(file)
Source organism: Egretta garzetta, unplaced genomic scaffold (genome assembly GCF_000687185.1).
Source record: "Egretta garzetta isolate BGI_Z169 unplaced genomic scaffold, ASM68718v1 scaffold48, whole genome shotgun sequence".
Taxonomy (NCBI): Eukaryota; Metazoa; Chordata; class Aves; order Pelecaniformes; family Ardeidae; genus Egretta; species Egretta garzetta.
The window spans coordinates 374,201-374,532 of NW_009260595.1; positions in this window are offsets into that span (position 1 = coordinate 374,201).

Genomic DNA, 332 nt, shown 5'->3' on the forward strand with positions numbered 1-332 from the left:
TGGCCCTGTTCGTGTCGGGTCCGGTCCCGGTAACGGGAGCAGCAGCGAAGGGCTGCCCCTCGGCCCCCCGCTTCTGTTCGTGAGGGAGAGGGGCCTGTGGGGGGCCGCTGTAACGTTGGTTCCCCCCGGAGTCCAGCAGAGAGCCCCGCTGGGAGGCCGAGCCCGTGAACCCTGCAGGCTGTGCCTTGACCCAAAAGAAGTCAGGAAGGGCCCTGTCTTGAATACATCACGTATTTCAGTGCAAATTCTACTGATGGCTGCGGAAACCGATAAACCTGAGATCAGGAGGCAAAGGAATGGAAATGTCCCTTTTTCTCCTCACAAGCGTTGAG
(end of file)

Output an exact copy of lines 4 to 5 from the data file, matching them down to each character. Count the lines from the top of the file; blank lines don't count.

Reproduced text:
The window spans coordinates 374,201-374,532 of NW_009260595.1; positions in this window are offsets into that span (position 1 = coordinate 374,201).

Genomic DNA, 332 nt, shown 5'->3' on the forward strand with positions numbered 1-332 from the left: